As a young teenager, I invariably used to listen to Bach’s music first thing in the morning before going to school. A fix of Johann Sebastian would give me enough firmness of spirit to deal with the dramas of school life which would inevitably unfold during the course of the day. I suppose nowadays, this kind of behaviour would be considered a bit nerdish, if not downright peculiar. But at the time, any of the six Brandenburg Concertos, seemed an ideal way to kick off the morning.
These are not concertos in the sense that a single instrument is pitted against an entire orchestra, but they’re a rather older form known as the concerto grosso or grand concerto. The original title was Six Concerts à Plusieurs Instruments which in 1721, Bach presented to Christian Ludwig, the Margrave of Brandenburg-Schwedt. At about this time, the composer was job-hunting, and he sent the concertos to the Margrave as an elaborate form of job application, together with a groveling and long-winded dedication of toe-curling obsequiousness. Although they were presented as a set, the music had actually been cobbled together from earlier works that Bach had written at various times during the previous eight years. Even so, they represented some of the finest examples of orchestral Baroque music.
Perhaps Christian Ludwig had been tipped off that he’d received a recycled offering. He was evidently a bit miffed because – as far as we know – he didn’t bother to thank Bach for the music let alone pay him, and he never had the works performed. Bach didn’t get the job either. The concertos were consigned to the Margrave’s library and remained unknown until they were eventually rediscovered and published in 1850.
Various Brandenburg Concertos have appeared on the soundtracks of films such as Cruel Intentions, Slaughterhouse Five, The American President, A Bridge Too Far, Running on Empty and The Island of Dr Moreau. The third concerto was used in Die Hard, Hannibal, Lucky Break and Moll Flanders which incidentally was based on a novel by Daniel Defoe, an English contemporary of Bach.
Johann Sebastian Bach (1685-1750): Brandenburg Concerto No. 3 in G. Munich Bach Orchestra, dir. Karl Richter (Duration: 12:49; Video 720p HD)
This concerto, which was probably written before the others, is scored for three violins, three violas and three cellos with harpsichord and bass part. Unusually, there is no middle slow movement, merely two sustained chords suggesting that a middle section might have been improvised by one of the musicians in the ensemble. The two chords (which if these things interest you, form a Phrygian Imperfect Cadence) lead into the rollicking dance-like third movement full of brilliant counterpoint. At one point, the violins play the note “G” twenty-four times in succession which in the 18th century must have seemed a daring piece of writing.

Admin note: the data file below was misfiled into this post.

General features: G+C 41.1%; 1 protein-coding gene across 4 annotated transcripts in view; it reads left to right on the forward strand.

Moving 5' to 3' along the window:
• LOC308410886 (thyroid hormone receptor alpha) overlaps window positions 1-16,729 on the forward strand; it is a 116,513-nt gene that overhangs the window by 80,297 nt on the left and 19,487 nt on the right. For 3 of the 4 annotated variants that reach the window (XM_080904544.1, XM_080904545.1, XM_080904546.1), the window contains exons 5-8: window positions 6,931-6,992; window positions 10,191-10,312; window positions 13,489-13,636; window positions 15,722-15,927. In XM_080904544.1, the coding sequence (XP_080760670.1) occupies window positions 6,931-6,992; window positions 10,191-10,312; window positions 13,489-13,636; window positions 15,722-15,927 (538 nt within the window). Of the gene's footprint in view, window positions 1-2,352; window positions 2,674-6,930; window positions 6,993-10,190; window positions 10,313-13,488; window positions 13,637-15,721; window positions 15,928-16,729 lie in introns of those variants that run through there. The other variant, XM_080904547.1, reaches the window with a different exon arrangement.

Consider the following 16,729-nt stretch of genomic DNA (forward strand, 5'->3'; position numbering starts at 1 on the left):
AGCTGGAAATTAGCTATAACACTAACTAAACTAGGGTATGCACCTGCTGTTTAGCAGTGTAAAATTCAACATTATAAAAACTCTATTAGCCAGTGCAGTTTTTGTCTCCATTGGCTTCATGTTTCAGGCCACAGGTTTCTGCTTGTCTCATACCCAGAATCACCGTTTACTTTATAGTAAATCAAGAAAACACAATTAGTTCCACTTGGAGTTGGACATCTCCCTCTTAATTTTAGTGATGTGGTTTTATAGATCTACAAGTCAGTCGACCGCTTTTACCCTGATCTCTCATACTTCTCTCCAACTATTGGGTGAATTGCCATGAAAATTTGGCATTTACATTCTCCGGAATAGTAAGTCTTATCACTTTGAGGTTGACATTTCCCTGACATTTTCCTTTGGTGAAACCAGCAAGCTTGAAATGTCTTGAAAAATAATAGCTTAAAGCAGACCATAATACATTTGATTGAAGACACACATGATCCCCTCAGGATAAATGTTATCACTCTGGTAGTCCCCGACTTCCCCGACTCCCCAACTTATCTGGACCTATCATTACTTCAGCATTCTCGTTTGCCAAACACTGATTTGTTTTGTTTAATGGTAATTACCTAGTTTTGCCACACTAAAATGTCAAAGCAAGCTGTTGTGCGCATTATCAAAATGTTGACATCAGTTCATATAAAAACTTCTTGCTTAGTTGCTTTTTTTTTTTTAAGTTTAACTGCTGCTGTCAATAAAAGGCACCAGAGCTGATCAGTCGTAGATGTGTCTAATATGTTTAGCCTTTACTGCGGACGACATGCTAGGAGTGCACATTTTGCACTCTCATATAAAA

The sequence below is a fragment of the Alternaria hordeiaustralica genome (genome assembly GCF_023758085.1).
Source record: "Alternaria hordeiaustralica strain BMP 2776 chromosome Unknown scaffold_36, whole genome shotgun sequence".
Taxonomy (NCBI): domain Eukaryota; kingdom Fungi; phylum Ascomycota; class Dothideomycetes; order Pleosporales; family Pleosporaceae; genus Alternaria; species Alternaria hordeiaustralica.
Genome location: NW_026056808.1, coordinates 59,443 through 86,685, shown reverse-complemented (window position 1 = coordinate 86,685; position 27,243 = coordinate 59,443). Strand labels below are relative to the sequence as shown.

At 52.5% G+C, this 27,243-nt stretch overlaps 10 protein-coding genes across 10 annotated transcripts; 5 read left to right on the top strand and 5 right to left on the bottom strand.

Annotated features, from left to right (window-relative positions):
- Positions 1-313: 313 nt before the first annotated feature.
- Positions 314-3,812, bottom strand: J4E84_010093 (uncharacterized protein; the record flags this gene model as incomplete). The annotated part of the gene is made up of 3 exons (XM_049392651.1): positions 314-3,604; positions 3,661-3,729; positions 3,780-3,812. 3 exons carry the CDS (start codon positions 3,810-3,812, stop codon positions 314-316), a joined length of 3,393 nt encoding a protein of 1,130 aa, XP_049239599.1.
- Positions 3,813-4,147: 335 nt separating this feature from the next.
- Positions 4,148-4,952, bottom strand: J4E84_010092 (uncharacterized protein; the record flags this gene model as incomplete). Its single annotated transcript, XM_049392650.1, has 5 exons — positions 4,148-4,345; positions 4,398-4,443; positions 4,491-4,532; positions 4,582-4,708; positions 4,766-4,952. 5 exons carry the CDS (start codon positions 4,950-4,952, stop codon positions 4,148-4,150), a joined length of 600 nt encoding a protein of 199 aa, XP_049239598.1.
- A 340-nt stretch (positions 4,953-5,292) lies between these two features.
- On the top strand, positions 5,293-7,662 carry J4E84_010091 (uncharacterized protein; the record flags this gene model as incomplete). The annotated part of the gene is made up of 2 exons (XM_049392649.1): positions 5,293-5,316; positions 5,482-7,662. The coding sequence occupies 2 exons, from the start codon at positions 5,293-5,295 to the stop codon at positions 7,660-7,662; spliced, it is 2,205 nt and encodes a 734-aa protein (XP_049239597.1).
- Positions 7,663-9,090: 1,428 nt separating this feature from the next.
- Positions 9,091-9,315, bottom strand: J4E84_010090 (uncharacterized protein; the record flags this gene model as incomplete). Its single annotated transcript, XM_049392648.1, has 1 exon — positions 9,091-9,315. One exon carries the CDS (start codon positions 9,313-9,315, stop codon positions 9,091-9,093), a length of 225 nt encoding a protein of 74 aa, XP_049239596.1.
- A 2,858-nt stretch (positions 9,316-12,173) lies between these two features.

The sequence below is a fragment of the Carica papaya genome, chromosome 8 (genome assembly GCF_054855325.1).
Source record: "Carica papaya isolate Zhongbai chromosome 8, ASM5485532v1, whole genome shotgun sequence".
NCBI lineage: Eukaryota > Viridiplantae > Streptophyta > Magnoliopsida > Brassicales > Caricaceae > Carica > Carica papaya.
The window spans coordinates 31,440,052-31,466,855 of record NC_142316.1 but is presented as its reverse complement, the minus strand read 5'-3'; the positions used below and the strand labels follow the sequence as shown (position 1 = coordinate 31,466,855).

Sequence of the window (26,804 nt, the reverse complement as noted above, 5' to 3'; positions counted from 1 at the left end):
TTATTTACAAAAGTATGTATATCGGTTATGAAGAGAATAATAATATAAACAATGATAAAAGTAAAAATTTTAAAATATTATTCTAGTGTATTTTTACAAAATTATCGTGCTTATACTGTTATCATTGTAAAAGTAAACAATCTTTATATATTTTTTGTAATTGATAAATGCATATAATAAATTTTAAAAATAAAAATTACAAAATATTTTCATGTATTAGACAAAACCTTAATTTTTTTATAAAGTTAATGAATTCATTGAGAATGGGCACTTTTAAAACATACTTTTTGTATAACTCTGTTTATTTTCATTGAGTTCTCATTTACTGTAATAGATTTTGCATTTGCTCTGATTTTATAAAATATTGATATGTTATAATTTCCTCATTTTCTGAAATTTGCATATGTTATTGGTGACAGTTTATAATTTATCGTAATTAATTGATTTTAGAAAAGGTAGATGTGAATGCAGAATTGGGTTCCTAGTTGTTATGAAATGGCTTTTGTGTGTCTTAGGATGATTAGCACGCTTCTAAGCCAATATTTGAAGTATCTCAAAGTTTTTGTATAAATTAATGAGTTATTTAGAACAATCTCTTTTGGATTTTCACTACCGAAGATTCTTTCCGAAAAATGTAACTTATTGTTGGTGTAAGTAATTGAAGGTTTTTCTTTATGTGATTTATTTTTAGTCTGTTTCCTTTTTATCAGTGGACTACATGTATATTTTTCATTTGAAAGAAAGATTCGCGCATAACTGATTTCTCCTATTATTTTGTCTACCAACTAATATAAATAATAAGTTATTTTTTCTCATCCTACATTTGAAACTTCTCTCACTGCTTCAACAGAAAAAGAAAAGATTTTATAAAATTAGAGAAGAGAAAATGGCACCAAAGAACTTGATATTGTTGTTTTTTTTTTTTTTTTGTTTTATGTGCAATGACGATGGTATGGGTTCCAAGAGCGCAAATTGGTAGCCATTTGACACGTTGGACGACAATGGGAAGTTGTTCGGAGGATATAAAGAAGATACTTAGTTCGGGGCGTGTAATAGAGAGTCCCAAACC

There is very little solo playing because the three groups of strings hold a sparkling dialogue among themselves. Sometimes the entire ensemble plays in octaves, a dramatic effect which Bach borrowed from Vivaldi. This performance is directed from the keyboard, a common practice in Baroque times and in any case, with such a small ensemble a conductor is hardly necessary. The film shows its age but the music is as fresh as ever.
Johann Sebastian Bach: Orchestral Suite No. 3 in D. Amsterdam Baroque Orchestra, dir. Ton Koopman (Duration: 20:47; Video: 360p)
Bach’s prolific contemporary Georg Philipp Telemann churned out at least 135 orchestral suites though that’s probably only a fraction of the total. Bach wrote only four such works, despite the fact that the orchestral suite was a popular form at the time, consisting of an overture followed by a handful of dance movements. Today, Bach’s third suite is best known for its slow movement, which though only eighteen bars long is one of the most recogniseable pieces of the Baroque.
This is because in 1871 the oddly-named German violinist August Wilhelmj (pronounced vil-HEL-mi) made an arrangement of the slow movement for violin and piano. He transposed the key from the original D major into C major and then shifted the melody down an octave. All this effort made it possible to perform the piece on the lowest string of the violin which led to the almost inevitable title, Air on the G String. It’s been used in films such as After Hours, The Devil’s Advocate, Runaway Bride and The Spy Who Loved Me. At one time, almost everyone in Britain recognised it, because Jacques Loussier’s jazz arrangement of the piece featured in a long-running series of amusing television commercials for Hamlet cigars.
But now, I think I’ll return to the splendid third Brandenburg Concerto, to remind me of the days when its merry melodies used to jangle through my head as I pedalled my way to school.